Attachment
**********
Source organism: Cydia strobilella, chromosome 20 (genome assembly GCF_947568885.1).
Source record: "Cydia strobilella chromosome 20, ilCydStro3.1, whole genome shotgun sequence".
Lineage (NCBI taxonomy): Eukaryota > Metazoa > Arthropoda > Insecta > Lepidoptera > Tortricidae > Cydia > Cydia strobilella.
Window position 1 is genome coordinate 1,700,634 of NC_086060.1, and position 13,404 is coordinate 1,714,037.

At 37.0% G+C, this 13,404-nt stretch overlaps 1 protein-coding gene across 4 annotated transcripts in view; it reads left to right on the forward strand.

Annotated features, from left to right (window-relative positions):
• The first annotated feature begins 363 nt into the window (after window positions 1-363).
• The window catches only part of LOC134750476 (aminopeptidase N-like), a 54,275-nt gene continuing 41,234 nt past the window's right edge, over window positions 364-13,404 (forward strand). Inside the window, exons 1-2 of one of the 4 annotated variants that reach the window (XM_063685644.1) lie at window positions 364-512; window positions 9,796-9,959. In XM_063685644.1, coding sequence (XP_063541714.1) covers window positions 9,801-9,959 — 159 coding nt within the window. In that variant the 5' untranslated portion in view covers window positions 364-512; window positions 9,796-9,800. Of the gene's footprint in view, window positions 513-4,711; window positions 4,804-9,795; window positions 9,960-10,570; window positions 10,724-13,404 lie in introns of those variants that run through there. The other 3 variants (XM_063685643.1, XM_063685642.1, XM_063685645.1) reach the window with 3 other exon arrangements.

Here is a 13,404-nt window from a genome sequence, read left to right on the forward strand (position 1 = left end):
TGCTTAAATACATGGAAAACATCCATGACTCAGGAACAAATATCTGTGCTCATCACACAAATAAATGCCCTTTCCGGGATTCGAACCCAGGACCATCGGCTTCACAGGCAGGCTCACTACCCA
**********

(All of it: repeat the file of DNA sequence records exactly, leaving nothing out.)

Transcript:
Source organism: Cydia strobilella, chromosome 20 (genome assembly GCF_947568885.1).
Source record: "Cydia strobilella chromosome 20, ilCydStro3.1, whole genome shotgun sequence".
Lineage (NCBI taxonomy): Eukaryota > Metazoa > Arthropoda > Insecta > Lepidoptera > Tortricidae > Cydia > Cydia strobilella.
Window position 1 is genome coordinate 1,700,634 of NC_086060.1, and position 13,404 is coordinate 1,714,037.

At 37.0% G+C, this 13,404-nt stretch overlaps 1 protein-coding gene across 4 annotated transcripts in view; it reads left to right on the forward strand.

Annotated features, from left to right (window-relative positions):
• The first annotated feature begins 363 nt into the window (after window positions 1-363).
• The window catches only part of LOC134750476 (aminopeptidase N-like), a 54,275-nt gene continuing 41,234 nt past the window's right edge, over window positions 364-13,404 (forward strand). Inside the window, exons 1-2 of one of the 4 annotated variants that reach the window (XM_063685644.1) lie at window positions 364-512; window positions 9,796-9,959. In XM_063685644.1, coding sequence (XP_063541714.1) covers window positions 9,801-9,959 — 159 coding nt within the window. In that variant the 5' untranslated portion in view covers window positions 364-512; window positions 9,796-9,800. Of the gene's footprint in view, window positions 513-4,711; window positions 4,804-9,795; window positions 9,960-10,570; window positions 10,724-13,404 lie in introns of those variants that run through there. The other 3 variants (XM_063685643.1, XM_063685642.1, XM_063685645.1) reach the window with 3 other exon arrangements.

Here is a 13,404-nt window from a genome sequence, read left to right on the forward strand (position 1 = left end):
TGCTTAAATACATGGAAAACATCCATGACTCAGGAACAAATATCTGTGCTCATCACACAAATAAATGCCCTTTCCGGGATTCGAACCCAGGACCATCGGCTTCACAGGCAGGCTCACTACCCA